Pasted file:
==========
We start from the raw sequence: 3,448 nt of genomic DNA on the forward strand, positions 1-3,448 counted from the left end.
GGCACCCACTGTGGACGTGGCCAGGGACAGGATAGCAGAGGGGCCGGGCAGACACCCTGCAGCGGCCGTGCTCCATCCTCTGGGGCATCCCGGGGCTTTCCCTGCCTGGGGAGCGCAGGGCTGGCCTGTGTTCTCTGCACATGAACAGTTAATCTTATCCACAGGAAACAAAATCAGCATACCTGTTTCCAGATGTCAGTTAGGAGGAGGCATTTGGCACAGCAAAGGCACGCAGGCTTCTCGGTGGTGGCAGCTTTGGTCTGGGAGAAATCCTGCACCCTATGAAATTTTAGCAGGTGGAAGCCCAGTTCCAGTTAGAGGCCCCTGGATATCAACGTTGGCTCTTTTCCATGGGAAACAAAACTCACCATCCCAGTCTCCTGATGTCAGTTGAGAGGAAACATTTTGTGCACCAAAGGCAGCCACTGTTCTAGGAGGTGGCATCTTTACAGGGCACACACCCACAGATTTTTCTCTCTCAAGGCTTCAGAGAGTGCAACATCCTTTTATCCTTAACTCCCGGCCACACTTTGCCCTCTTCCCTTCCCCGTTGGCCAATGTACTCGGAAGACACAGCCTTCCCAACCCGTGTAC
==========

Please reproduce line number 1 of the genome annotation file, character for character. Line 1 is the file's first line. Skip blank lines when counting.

We start from the raw sequence: 3,448 nt of genomic DNA on the forward strand, positions 1-3,448 counted from the left end.